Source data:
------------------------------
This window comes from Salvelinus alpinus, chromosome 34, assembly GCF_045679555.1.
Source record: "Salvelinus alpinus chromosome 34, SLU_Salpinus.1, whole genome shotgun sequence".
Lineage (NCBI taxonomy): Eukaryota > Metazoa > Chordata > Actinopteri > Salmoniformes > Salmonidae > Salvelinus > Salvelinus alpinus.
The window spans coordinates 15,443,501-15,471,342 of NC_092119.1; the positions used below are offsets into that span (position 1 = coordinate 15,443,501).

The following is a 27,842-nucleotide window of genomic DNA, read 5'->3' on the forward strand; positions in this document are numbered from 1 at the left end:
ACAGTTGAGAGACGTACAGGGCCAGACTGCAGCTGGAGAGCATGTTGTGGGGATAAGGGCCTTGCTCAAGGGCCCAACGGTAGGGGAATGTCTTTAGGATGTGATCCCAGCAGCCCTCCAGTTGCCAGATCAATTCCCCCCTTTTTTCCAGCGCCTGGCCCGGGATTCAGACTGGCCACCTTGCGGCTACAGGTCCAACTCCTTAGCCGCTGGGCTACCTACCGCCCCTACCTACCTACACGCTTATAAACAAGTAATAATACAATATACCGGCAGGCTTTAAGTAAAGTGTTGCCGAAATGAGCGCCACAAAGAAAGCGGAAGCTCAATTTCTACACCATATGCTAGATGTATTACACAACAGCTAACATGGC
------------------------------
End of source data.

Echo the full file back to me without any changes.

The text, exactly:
This window comes from Salvelinus alpinus, chromosome 34, assembly GCF_045679555.1.
Source record: "Salvelinus alpinus chromosome 34, SLU_Salpinus.1, whole genome shotgun sequence".
Lineage (NCBI taxonomy): Eukaryota > Metazoa > Chordata > Actinopteri > Salmoniformes > Salmonidae > Salvelinus > Salvelinus alpinus.
The window spans coordinates 15,443,501-15,471,342 of NC_092119.1; the positions used below are offsets into that span (position 1 = coordinate 15,443,501).

The following is a 27,842-nucleotide window of genomic DNA, read 5'->3' on the forward strand; positions in this document are numbered from 1 at the left end:
ACAGTTGAGAGACGTACAGGGCCAGACTGCAGCTGGAGAGCATGTTGTGGGGATAAGGGCCTTGCTCAAGGGCCCAACGGTAGGGGAATGTCTTTAGGATGTGATCCCAGCAGCCCTCCAGTTGCCAGATCAATTCCCCCCTTTTTTCCAGCGCCTGGCCCGGGATTCAGACTGGCCACCTTGCGGCTACAGGTCCAACTCCTTAGCCGCTGGGCTACCTACCGCCCCTACCTACCTACACGCTTATAAACAAGTAATAATACAATATACCGGCAGGCTTTAAGTAAAGTGTTGCCGAAATGAGCGCCACAAAGAAAGCGGAAGCTCAATTTCTACACCATATGCTAGATGTATTACACAACAGCTAACATGGC